PHOTOS: Barbara Hartigan book launch success at Limerick County Library
Barbara Hartigan book launch success at Limerick County Library.
Pictured at the launch of ‘Putting Names on Faces (Confessions of a Portrait Painting Stalker)’ were Erin Hartigan, Tara Hartigan, Barbara Hartigan, Cathy Halloran, RTE and Clare Hartigan. Picture: Cian Reinhardt/ilovelimerick
‘Putting Names on Faces- Confessions of a Portrait Painting Stalker’ was successfully launched by Cathy Halloran on Wednesday, 7 December at Limerick County Library.
The book, by Barbara Hartigan and Dermot Walsh, is entitled “Putting Names On Faces ” (The Confessions Of A Portrait Painting Stalker!) It contains over one hundred colour reproductions and photographs and 36 chapters telling the story of a 35-year adventure in compiling a collection of signed personality portraits.
It features stories and images of the signed portraits including prominent figures such as John Denver, Mother Theresa, Bill Clinton, Dolly Parton, Don Williams, Charley Pride and a host of Irish and international superstars.
“I cannot keep my excitement in today, I am so thrilled to have this project become a reality,” said Barbara. Barbara then spoke of how her children surprised her a month before her birthday with samples of the book.
“In this box was a sample cover, lots of different textured papers, invitations, lists of venues and people who had been spoken to and had been told to be interested in this project. The whole thing took a life of its own and took off. My wonderful family, i have to say, I couldn’t believe they could be so clever, to be honest,” said Barbara to a round of laughter.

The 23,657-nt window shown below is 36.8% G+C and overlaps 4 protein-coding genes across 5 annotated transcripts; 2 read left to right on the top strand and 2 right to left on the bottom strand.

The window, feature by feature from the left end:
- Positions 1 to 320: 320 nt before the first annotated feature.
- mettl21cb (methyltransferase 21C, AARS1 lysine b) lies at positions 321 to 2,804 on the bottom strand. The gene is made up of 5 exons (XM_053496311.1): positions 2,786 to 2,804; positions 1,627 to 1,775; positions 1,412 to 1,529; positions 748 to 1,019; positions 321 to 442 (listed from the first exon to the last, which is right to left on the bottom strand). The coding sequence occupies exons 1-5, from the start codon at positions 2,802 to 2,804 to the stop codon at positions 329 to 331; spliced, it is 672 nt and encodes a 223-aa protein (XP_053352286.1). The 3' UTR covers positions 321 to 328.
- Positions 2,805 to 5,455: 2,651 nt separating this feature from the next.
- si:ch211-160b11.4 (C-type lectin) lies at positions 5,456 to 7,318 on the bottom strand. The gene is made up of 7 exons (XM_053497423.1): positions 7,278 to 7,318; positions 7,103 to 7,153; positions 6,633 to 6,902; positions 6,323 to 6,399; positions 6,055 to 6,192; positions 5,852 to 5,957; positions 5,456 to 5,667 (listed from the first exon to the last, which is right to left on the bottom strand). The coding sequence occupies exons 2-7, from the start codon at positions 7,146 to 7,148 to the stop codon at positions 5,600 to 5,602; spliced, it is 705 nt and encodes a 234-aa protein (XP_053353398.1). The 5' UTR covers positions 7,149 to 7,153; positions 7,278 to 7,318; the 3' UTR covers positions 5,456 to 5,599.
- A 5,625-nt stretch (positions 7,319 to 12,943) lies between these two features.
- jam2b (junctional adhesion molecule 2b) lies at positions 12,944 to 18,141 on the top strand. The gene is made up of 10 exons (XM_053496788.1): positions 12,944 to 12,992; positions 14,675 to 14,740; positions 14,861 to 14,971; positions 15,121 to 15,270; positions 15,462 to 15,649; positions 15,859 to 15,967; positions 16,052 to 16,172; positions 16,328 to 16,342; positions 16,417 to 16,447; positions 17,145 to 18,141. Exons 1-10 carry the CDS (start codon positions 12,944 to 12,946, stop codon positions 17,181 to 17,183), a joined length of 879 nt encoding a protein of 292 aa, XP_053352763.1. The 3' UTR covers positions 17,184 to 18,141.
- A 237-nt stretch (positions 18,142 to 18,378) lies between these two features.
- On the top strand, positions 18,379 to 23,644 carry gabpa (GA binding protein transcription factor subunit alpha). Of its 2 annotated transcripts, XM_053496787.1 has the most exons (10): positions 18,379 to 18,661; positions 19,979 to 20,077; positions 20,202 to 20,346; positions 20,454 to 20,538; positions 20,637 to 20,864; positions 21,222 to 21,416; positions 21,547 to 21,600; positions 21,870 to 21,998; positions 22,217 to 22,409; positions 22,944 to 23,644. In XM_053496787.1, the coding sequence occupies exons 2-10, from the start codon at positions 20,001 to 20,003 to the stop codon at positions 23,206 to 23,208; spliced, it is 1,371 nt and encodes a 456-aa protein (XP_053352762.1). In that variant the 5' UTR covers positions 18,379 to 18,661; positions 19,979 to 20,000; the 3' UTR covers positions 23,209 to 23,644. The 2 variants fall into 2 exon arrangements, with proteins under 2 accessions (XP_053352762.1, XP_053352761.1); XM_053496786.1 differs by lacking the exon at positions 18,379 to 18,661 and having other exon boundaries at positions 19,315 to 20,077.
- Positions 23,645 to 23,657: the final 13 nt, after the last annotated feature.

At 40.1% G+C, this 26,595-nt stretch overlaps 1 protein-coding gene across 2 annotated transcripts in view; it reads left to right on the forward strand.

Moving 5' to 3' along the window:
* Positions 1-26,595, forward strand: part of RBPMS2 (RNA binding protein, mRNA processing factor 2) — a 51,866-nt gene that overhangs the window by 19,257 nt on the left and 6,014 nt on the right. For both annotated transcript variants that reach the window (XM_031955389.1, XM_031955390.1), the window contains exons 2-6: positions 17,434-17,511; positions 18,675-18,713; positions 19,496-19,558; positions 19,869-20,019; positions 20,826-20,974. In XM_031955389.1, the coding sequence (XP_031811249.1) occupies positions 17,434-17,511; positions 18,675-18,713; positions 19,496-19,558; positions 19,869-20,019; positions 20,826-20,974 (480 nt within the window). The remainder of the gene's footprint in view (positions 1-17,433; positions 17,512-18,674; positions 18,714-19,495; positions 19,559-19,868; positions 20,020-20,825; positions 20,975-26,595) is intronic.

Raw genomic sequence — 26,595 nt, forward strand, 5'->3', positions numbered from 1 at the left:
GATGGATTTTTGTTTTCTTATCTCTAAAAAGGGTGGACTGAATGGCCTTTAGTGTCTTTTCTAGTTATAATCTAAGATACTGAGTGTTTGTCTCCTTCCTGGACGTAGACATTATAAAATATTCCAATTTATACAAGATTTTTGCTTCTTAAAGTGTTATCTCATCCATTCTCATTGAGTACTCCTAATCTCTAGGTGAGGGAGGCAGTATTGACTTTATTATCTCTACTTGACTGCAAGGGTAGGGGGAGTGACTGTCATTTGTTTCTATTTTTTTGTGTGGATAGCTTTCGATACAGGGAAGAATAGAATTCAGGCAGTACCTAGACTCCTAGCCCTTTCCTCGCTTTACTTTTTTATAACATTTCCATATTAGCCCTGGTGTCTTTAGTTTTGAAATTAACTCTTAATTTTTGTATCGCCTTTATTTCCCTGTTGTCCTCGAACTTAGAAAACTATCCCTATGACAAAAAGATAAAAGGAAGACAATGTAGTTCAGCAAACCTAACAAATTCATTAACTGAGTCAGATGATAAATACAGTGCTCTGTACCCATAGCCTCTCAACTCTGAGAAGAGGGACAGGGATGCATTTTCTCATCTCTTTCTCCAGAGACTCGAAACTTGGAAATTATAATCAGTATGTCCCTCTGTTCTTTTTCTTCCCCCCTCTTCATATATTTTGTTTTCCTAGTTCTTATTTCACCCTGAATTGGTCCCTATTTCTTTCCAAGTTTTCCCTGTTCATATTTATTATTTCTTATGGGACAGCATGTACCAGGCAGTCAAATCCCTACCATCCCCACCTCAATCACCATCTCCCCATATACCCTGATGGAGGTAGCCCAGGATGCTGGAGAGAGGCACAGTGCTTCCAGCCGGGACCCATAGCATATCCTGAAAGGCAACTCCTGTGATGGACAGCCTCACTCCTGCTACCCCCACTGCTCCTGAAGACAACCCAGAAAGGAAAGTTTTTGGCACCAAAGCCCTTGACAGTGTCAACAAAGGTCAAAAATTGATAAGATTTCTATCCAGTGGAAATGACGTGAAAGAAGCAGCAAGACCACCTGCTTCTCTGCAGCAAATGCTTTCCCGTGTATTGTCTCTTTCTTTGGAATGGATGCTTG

As an artist, Barbara was always interested in painting , she absolutely loved the challenge of trying to capture the character as well as the physical likeness. When she came up with the idea of getting each portrait signed by the subject, the whole project took on a life of its own.
Barbara Hartigan pictured with Cathy Halloran, RTÉ, who was present on the evening to help launch Barbara’s book ‘Putting names on Faces (Confessions of a Portrait Painting Stalker)’. Picture: Cian Reinhardt/ilovelimerick
The late great journalist Dermot Walsh guided,encouraged, structured and ultimately documented many of the stories. Barbara recalls how much she enjoyed their afternoons spent in Castleconnell drinking tea, laughing, reminiscing and indeed recording the memories.
Launching the book at the Limerick County Library, RTE’s Cathy Halloran said, “This month it is 23 years since I arrived in Limerick, it was a city that was completely and utterly alien to me. There are a number of people that have a link tonight that were very important to my settling down in this territory, one of them was Barbara Hartigan, the second person was Dermot Walsh – both who have a link to tonights event, to Barbara’s life and my life.”
The whole collection would never have progressed after Dermot died, it would have just gathered dust, carefully stored away, but unfinished.
Barbara continued to add portraits, but without Dermot, the stories remained unwritten and undocumented. Then the family took over.
For her 70th birthday, they took the project on board. They secretly downloaded, typed, photographed and designed the basic layout then presented her with their ideas. Since April they have worked together and now finally they have the book.
The book is described as a record of successes, surprises, thrills, anticipations, humour and confessions.
The book will be available in O’Mahony’s Book Store, O’Connell Street, Limerick and on Amazon: (https://goo.gl/S3qJoh).
You can find more information on Barbara Hartigan here. Here you can read more stories about culture.
Richard is a presenter, producer, songwriter and actor. He was named the Limerick Person of the Year (2011) and won an online award at the Metro Éireann Media and Multicultural Awards (2011) for promoting multi-culturalism online. Richard says that the ilovelimerick.com concept is very much a community driven project that aims to document life in Limerick. So, that in 20 years time people can look back and remember the events that were making the headlines.